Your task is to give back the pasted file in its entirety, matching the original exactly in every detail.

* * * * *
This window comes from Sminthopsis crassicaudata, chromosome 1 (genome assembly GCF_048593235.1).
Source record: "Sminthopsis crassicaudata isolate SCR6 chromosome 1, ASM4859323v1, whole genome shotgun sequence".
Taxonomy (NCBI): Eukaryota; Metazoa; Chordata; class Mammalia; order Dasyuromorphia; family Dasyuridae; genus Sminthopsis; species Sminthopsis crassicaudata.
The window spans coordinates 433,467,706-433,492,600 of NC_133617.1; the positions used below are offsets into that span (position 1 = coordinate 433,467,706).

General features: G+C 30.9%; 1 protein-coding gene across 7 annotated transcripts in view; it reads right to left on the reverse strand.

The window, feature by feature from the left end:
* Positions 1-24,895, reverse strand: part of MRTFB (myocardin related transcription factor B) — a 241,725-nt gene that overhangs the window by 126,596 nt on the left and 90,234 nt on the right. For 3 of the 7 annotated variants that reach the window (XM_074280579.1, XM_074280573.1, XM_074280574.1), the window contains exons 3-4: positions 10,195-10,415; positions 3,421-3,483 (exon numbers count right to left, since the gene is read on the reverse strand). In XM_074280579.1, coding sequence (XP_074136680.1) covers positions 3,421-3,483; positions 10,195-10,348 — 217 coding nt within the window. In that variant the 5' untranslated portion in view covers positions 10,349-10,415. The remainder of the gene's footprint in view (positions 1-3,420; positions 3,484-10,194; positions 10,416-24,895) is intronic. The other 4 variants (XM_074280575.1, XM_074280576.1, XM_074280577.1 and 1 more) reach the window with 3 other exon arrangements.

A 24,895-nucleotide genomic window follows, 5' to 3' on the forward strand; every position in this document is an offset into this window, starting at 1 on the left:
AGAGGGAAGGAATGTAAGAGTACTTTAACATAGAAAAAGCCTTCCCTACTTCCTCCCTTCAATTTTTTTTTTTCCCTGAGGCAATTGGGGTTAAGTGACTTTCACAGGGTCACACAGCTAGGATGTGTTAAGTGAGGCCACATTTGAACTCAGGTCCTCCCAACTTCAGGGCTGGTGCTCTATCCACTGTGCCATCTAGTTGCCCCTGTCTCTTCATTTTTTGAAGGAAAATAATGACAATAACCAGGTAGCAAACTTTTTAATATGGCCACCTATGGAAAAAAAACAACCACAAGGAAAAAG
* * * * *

This window comes from Sminthopsis crassicaudata, chromosome 1 (genome assembly GCF_048593235.1).
Source record: "Sminthopsis crassicaudata isolate SCR6 chromosome 1, ASM4859323v1, whole genome shotgun sequence".
Taxonomy (NCBI): Eukaryota; Metazoa; Chordata; class Mammalia; order Dasyuromorphia; family Dasyuridae; genus Sminthopsis; species Sminthopsis crassicaudata.
The window spans coordinates 433,467,706-433,492,600 of NC_133617.1; the positions used below are offsets into that span (position 1 = coordinate 433,467,706).

General features: G+C 30.9%; 1 protein-coding gene across 7 annotated transcripts in view; it reads right to left on the reverse strand.

The window, feature by feature from the left end:
* Positions 1-24,895, reverse strand: part of MRTFB (myocardin related transcription factor B) — a 241,725-nt gene that overhangs the window by 126,596 nt on the left and 90,234 nt on the right. For 3 of the 7 annotated variants that reach the window (XM_074280579.1, XM_074280573.1, XM_074280574.1), the window contains exons 3-4: positions 10,195-10,415; positions 3,421-3,483 (exon numbers count right to left, since the gene is read on the reverse strand). In XM_074280579.1, coding sequence (XP_074136680.1) covers positions 3,421-3,483; positions 10,195-10,348 — 217 coding nt within the window. In that variant the 5' untranslated portion in view covers positions 10,349-10,415. The remainder of the gene's footprint in view (positions 1-3,420; positions 3,484-10,194; positions 10,416-24,895) is intronic. The other 4 variants (XM_074280575.1, XM_074280576.1, XM_074280577.1 and 1 more) reach the window with 3 other exon arrangements.

A 24,895-nucleotide genomic window follows, 5' to 3' on the forward strand; every position in this document is an offset into this window, starting at 1 on the left:
AGAGGGAAGGAATGTAAGAGTACTTTAACATAGAAAAAGCCTTCCCTACTTCCTCCCTTCAATTTTTTTTTTTCCCTGAGGCAATTGGGGTTAAGTGACTTTCACAGGGTCACACAGCTAGGATGTGTTAAGTGAGGCCACATTTGAACTCAGGTCCTCCCAACTTCAGGGCTGGTGCTCTATCCACTGTGCCATCTAGTTGCCCCTGTCTCTTCATTTTTTGAAGGAAAATAATGACAATAACCAGGTAGCAAACTTTTTAATATGGCCACCTATGGAAAAAAAACAACCACAAGGAAAAAG